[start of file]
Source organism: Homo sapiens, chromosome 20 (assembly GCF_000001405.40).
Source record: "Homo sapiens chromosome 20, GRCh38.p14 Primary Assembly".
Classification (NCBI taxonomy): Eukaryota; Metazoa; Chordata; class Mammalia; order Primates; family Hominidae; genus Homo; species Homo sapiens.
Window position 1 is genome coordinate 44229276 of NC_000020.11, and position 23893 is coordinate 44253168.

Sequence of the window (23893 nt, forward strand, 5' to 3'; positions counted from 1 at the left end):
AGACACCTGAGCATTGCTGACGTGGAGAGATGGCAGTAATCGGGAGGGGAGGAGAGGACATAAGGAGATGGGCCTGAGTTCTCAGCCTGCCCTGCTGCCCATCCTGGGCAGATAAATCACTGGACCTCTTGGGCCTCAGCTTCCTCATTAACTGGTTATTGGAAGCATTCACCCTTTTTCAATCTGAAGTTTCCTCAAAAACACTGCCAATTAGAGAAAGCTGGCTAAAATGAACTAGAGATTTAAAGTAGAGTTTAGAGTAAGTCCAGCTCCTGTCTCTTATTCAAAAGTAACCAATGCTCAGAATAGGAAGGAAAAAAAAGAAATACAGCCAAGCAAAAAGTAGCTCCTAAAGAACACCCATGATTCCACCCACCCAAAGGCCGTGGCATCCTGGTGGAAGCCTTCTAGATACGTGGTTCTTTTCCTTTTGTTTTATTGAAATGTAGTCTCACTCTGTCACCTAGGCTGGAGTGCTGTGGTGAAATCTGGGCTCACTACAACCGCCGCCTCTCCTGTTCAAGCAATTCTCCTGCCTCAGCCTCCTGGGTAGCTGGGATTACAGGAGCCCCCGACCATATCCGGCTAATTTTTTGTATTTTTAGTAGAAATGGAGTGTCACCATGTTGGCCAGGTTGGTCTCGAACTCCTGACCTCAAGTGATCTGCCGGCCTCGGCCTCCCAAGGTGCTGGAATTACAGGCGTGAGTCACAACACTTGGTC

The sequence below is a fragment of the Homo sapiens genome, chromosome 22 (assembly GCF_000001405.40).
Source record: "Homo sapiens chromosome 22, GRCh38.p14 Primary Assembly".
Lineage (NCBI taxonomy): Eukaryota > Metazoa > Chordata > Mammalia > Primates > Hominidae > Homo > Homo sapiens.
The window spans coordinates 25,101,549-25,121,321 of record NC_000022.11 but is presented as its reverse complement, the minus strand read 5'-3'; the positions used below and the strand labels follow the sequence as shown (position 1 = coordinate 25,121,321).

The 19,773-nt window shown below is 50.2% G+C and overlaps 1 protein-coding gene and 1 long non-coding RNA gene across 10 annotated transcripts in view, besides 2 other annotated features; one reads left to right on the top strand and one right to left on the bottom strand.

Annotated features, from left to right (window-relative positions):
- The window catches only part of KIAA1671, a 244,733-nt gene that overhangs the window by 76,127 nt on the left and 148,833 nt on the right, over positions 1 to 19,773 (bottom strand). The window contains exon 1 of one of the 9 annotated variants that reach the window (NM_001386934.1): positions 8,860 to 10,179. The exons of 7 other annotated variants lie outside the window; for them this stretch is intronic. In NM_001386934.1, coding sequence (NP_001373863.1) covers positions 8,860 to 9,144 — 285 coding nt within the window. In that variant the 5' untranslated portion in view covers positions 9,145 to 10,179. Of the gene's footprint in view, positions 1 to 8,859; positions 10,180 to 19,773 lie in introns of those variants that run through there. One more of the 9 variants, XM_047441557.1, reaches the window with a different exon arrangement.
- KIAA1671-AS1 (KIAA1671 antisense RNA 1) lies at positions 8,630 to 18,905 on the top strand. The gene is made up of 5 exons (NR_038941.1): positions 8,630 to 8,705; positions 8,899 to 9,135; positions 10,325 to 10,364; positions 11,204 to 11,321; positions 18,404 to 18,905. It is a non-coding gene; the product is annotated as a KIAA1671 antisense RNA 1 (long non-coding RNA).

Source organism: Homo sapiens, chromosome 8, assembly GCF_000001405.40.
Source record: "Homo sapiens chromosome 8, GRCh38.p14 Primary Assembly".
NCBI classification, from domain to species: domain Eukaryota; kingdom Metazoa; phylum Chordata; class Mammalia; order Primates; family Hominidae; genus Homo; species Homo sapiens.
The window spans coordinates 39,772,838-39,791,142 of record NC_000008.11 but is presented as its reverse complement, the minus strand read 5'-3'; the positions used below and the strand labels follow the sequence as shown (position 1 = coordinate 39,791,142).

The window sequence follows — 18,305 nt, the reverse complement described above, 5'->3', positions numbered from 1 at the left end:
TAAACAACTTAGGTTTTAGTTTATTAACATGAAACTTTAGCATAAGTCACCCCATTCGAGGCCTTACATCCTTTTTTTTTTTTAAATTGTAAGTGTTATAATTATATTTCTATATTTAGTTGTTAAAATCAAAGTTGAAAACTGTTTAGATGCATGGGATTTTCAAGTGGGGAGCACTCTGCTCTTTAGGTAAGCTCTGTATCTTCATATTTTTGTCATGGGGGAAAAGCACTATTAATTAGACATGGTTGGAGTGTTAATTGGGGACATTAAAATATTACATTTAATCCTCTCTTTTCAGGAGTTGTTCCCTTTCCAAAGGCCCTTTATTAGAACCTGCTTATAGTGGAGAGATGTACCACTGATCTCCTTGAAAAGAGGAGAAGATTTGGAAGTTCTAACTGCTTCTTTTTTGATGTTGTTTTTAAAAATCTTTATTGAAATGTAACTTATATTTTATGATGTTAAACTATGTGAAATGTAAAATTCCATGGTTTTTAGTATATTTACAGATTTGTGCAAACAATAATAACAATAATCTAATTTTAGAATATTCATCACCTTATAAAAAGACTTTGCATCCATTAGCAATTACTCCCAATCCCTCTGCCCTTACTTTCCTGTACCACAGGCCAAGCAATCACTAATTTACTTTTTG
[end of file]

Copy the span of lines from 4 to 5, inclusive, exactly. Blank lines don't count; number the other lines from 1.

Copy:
Window position 1 is genome coordinate 44229276 of NC_000020.11, and position 23893 is coordinate 44253168.

Sequence of the window (23893 nt, forward strand, 5' to 3'; positions counted from 1 at the left end):